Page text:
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Sunday, 04 September 2016

What does it take to be a freelance proofreader?

Professional proofreader and PTC graduate Louise Harnby gives us her expert view.

Louise Harnby 3The question ‘What does it take to be a freelance proofreader?’ is the one that potential new entrants to the field most often pose when considering a career change. However, there’s an ambiguity in the question that can lead people down an incomplete track of thought. Consider the question again, and ask yourself which of the following it means:

1. What does it take to be a freelance proofreader from a technical point of view? In other words, what skills are required to carry out proofreading tasks according to the client’s understanding of the term ‘proofreading’?

2. What does it take to be a freelance proofreader from a professional point of view? In other words, what skills are required to run a proofreading business?

These are two very different questions, but both need to be answered when considering what it takes to be a freelance proofreader.

Doing proofreading and doing business
If you have the skills to carry out proofreading work according to your clients’ requirements, but you haven’t focused on how you are going to put yourself in front of those clients in the first place, then from a technical point of view you’re a proofreader. From a professional point of view, though, you’re unemployed – you could provide the solutions your clients are looking for, but those clients don’t know you exist.

On the other hand, if you have the acumen to develop a well-thought-through editorial business plan (which includes a targeted marketing strategy), such that you know how and where to find your clients, but you can’t do the job in a way that makes your clients want to hire you, then from a professional point of view you can call yourself a proofreader. From a technical point of view, though, you’re not fit for purpose – your clients know that you exist but they don’t wish to retain your services because you can’t provide the solutions they are looking for.

The road to self-employment
Being a freelance proofreader therefore requires a focus on both words: ‘freelance’ and ‘proofreader’. Oxford defines the term ‘freelance’ as ‘Self-employed and hired to work for different companies on particular assignments’ (Oxford Dictionaries, accessed 26 January 2016; emphasis added). The compound right at the beginning of that definition says it all, and when deciding whether we have what it takes to be a freelance proofreader, we ignore the fact of self-employment at our peril.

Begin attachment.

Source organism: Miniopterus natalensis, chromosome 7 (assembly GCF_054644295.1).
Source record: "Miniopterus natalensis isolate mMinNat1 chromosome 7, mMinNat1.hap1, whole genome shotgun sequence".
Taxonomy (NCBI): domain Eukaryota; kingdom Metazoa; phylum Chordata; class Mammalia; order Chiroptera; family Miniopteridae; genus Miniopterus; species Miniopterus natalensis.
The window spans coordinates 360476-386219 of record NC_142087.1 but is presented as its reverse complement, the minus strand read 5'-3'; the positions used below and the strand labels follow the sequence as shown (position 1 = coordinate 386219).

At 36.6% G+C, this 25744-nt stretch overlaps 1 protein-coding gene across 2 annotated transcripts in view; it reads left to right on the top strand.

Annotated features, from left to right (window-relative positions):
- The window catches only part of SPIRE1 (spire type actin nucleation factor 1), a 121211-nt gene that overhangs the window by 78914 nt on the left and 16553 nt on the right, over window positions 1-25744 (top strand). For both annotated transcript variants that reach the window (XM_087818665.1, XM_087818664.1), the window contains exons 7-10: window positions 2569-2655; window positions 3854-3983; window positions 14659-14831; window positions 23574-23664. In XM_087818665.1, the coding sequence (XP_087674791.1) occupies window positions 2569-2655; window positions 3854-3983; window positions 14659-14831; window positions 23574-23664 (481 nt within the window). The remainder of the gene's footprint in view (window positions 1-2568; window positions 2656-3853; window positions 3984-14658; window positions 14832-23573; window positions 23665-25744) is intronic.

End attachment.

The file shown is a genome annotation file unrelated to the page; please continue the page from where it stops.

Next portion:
Freelance proofreaders don’t spend their time just proofreading. Just like the electricians, dentists and tree surgeons who own their own businesses, freelance proofreaders also have to manage their accounts and tax responsibilities, determine their own work schedules, solve IT problems, test tools and software, keep their equipment and skills up to date, organise their training and continued professional development, create and deliver an ongoing marketing strategy, and develop business networks.

The fact is this: freelance proofreaders are business owners. If you don’t yet have what it takes to run a business, then you don’t yet have what it takes to be a freelance proofreader.

Learning to do business and proofreading
Of course, that doesn’t mean that the required technical and professional skills can’t be learned. Sound advice on where to acquire industry-recognised technical training is available from most national editorial societies (for a contact list, see the ‘Editing & proofreading societies’ list on my website). Free advice on editorial business development is widely available online (two examples include my blog, The Proofreader’s Parlour, and Rich Adin’s excellent An American Editor, but there are many others).

Attending to both the technical and professional aspects of freelance proofreading will ensure that the decisions you make during the transition process are complete – that you understand what it takes not only to ‘do proofreading’, but also to find clients, solve their problems in a way that makes them want to retain your service, and earn an income that meets your financial requirements.

Louise Harnby is a line editor, copyeditor and proofreader who specialises in working with independent authors of commercial fiction, particularly crime, thriller and mystery writers. She is an Advanced Professional Member of the Society for Editors and Proofreaders (SfEP), a member of ACES, and a Partner Member of The Alliance of Independent Authors (ALLi). Find out more at

The PTC's Essential Proofreading course is the perfect place to learn the skills and knowledge required to proofread effectively. Full information on the course can be found here

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